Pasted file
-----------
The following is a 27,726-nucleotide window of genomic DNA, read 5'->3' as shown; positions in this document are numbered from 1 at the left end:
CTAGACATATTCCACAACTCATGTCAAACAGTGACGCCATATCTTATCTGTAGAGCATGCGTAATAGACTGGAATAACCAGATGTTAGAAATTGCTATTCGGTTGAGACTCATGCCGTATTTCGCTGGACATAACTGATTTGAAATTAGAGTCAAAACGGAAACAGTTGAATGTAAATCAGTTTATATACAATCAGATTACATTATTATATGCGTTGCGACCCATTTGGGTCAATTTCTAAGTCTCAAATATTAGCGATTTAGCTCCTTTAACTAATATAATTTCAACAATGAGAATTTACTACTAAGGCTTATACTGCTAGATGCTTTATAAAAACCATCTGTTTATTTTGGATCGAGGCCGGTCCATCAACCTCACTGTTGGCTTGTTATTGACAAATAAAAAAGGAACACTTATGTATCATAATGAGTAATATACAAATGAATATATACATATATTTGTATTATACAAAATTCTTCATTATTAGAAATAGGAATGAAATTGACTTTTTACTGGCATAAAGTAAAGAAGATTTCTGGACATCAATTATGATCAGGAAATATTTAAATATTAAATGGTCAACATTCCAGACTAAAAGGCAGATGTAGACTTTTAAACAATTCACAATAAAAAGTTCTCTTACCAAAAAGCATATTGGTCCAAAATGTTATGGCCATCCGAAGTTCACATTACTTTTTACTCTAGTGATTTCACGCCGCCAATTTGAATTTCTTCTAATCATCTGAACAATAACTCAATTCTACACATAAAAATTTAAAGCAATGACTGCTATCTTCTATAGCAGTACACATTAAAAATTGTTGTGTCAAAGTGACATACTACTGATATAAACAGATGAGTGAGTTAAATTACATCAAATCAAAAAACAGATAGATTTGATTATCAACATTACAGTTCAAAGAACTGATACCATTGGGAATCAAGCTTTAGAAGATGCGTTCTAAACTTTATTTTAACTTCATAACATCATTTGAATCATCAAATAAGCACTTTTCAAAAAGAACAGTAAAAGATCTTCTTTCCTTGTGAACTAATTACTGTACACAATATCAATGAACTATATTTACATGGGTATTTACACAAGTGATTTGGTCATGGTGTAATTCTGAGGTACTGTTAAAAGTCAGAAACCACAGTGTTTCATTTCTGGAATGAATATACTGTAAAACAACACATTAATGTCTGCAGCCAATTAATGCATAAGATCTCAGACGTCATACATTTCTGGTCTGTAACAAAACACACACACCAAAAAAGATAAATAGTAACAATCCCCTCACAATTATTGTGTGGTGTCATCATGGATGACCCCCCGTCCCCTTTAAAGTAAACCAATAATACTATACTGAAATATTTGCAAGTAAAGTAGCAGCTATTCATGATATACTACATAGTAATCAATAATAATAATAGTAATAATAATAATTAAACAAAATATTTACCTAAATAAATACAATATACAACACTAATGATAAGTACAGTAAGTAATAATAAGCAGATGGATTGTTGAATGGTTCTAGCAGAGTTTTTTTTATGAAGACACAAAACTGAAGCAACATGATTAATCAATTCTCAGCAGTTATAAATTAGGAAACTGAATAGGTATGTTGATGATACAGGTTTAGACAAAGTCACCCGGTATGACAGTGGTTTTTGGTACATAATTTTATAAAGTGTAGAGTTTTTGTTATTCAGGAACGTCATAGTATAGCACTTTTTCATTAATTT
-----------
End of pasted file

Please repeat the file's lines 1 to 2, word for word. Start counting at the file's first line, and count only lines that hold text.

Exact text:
The following is a 27,726-nucleotide window of genomic DNA, read 5'->3' as shown; positions in this document are numbered from 1 at the left end:
CTAGACATATTCCACAACTCATGTCAAACAGTGACGCCATATCTTATCTGTAGAGCATGCGTAATAGACTGGAATAACCAGATGTTAGAAATTGCTATTCGGTTGAGACTCATGCCGTATTTCGCTGGACATAACTGATTTGAAATTAGAGTCAAAACGGAAACAGTTGAATGTAAATCAGTTTATATACAATCAGATTACATTATTATATGCGTTGCGACCCATTTGGGTCAATTTCTAAGTCTCAAATATTAGCGATTTAGCTCCTTTAACTAATATAATTTCAACAATGAGAATTTACTACTAAGGCTTATACTGCTAGATGCTTTATAAAAACCATCTGTTTATTTTGGATCGAGGCCGGTCCATCAACCTCACTGTTGGCTTGTTATTGACAAATAAAAAAGGAACACTTATGTATCATAATGAGTAATATACAAATGAATATATACATATATTTGTATTATACAAAATTCTTCATTATTAGAAATAGGAATGAAATTGACTTTTTACTGGCATAAAGTAAAGAAGATTTCTGGACATCAATTATGATCAGGAAATATTTAAATATTAAATGGTCAACATTCCAGACTAAAAGGCAGATGTAGACTTTTAAACAATTCACAATAAAAAGTTCTCTTACCAAAAAGCATATTGGTCCAAAATGTTATGGCCATCCGAAGTTCACATTACTTTTTACTCTAGTGATTTCACGCCGCCAATTTGAATTTCTTCTAATCATCTGAACAATAACTCAATTCTACACATAAAAATTTAAAGCAATGACTGCTATCTTCTATAGCAGTACACATTAAAAATTGTTGTGTCAAAGTGACATACTACTGATATAAACAGATGAGTGAGTTAAATTACATCAAATCAAAAAACAGATAGATTTGATTATCAACATTACAGTTCAAAGAACTGATACCATTGGGAATCAAGCTTTAGAAGATGCGTTCTAAACTTTATTTTAACTTCATAACATCATTTGAATCATCAAATAAGCACTTTTCAAAAAGAACAGTAAAAGATCTTCTTTCCTTGTGAACTAATTACTGTACACAATATCAATGAACTATATTTACATGGGTATTTACACAAGTGATTTGGTCATGGTGTAATTCTGAGGTACTGTTAAAAGTCAGAAACCACAGTGTTTCATTTCTGGAATGAATATACTGTAAAACAACACATTAATGTCTGCAGCCAATTAATGCATAAGATCTCAGACGTCATACATTTCTGGTCTGTAACAAAACACACACACCAAAAAAGATAAATAGTAACAATCCCCTCACAATTATTGTGTGGTGTCATCATGGATGACCCCCCGTCCCCTTTAAAGTAAACCAATAATACTATACTGAAATATTTGCAAGTAAAGTAGCAGCTATTCATGATATACTACATAGTAATCAATAATAATAATAGTAATAATAATAATTAAACAAAATATTTACCTAAATAAATACAATATACAACACTAATGATAAGTACAGTAAGTAATAATAAGCAGATGGATTGTTGAATGGTTCTAGCAGAGTTTTTTTTATGAAGACACAAAACTGAAGCAACATGATTAATCAATTCTCAGCAGTTATAAATTAGGAAACTGAATAGGTATGTTGATGATACAGGTTTAGACAAAGTCACCCGGTATGACAGTGGTTTTTGGTACATAATTTTATAAAGTGTAGAGTTTTTGTTATTCAGGAACGTCATAGTATAGCACTTTTTCATTAATTT